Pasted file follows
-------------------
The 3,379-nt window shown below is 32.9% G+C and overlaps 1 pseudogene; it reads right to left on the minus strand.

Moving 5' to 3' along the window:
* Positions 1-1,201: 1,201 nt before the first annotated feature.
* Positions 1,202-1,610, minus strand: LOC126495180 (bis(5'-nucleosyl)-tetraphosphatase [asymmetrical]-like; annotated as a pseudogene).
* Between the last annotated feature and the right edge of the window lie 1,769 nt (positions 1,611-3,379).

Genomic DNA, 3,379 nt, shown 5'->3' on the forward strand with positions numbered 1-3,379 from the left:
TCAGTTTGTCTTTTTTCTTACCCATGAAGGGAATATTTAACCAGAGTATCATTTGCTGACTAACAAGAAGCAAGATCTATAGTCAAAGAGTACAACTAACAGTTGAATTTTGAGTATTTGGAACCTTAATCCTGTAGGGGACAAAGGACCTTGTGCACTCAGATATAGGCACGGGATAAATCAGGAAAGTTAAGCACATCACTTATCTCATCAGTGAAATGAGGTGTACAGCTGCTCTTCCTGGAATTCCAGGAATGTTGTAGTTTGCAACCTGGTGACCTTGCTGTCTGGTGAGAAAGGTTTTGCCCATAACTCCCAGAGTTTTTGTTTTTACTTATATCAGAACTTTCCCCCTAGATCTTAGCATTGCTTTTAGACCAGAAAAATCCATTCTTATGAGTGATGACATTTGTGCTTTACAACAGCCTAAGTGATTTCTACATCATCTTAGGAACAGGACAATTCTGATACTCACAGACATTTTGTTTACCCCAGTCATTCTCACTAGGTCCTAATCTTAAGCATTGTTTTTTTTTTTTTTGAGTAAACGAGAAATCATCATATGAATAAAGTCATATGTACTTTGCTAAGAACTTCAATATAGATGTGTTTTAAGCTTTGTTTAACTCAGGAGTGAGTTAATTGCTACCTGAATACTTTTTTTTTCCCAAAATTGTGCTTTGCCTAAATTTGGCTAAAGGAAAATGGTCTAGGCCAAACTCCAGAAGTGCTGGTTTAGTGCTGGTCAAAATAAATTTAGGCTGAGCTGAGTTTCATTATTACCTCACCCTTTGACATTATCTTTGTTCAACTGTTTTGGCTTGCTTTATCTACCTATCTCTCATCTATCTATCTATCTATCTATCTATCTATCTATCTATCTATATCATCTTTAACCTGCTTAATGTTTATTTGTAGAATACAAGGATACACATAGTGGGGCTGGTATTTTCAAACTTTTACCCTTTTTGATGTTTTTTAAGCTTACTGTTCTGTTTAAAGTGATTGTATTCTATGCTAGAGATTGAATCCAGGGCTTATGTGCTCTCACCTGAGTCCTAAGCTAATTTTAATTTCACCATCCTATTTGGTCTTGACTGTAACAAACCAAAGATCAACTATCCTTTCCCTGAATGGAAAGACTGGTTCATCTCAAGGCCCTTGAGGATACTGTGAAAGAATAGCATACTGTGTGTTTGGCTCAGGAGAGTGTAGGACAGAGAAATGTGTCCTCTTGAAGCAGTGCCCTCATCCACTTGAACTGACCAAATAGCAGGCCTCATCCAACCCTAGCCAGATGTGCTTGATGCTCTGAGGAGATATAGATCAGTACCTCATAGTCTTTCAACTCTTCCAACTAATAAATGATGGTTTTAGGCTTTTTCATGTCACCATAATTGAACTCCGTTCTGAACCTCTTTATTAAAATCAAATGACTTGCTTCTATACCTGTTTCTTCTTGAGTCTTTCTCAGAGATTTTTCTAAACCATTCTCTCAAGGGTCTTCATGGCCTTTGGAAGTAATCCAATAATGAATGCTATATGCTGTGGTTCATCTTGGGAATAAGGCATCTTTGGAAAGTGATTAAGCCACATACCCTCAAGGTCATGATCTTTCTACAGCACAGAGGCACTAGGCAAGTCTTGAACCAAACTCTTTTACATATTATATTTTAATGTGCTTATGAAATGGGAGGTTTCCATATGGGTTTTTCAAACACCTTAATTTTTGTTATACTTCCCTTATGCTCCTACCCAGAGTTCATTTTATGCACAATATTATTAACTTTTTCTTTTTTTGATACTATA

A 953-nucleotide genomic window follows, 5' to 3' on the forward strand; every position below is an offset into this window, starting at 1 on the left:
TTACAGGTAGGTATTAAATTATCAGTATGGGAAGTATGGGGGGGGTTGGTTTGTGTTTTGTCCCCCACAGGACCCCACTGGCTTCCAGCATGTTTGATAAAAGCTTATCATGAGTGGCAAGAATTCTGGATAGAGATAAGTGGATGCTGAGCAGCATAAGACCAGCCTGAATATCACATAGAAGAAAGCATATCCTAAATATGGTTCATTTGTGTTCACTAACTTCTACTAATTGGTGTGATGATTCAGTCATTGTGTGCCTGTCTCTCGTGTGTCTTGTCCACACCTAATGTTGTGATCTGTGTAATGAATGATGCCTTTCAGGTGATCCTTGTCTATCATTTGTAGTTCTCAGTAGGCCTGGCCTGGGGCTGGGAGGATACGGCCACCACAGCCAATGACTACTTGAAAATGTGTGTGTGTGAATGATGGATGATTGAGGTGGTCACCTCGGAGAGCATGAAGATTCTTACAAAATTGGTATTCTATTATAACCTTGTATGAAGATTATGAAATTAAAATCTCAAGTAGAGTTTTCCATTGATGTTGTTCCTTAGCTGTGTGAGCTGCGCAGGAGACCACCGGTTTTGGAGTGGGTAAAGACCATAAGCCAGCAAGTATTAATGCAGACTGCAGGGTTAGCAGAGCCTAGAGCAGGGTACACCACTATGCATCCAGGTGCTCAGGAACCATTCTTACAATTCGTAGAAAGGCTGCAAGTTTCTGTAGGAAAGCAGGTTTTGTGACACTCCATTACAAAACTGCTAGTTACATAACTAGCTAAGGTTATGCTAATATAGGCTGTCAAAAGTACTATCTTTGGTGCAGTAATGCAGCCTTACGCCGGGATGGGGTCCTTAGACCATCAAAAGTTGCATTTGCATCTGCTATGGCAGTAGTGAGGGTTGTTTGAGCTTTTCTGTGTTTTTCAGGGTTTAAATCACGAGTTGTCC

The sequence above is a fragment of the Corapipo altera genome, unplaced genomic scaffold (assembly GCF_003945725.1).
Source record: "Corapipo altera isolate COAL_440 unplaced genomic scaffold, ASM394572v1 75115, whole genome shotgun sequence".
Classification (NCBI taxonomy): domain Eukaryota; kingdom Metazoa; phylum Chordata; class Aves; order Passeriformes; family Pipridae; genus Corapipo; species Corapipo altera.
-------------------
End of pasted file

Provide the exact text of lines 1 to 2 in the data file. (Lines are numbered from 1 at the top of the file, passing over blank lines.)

The 3,379-nt window shown below is 32.9% G+C and overlaps 1 pseudogene; it reads right to left on the minus strand.

Moving 5' to 3' along the window: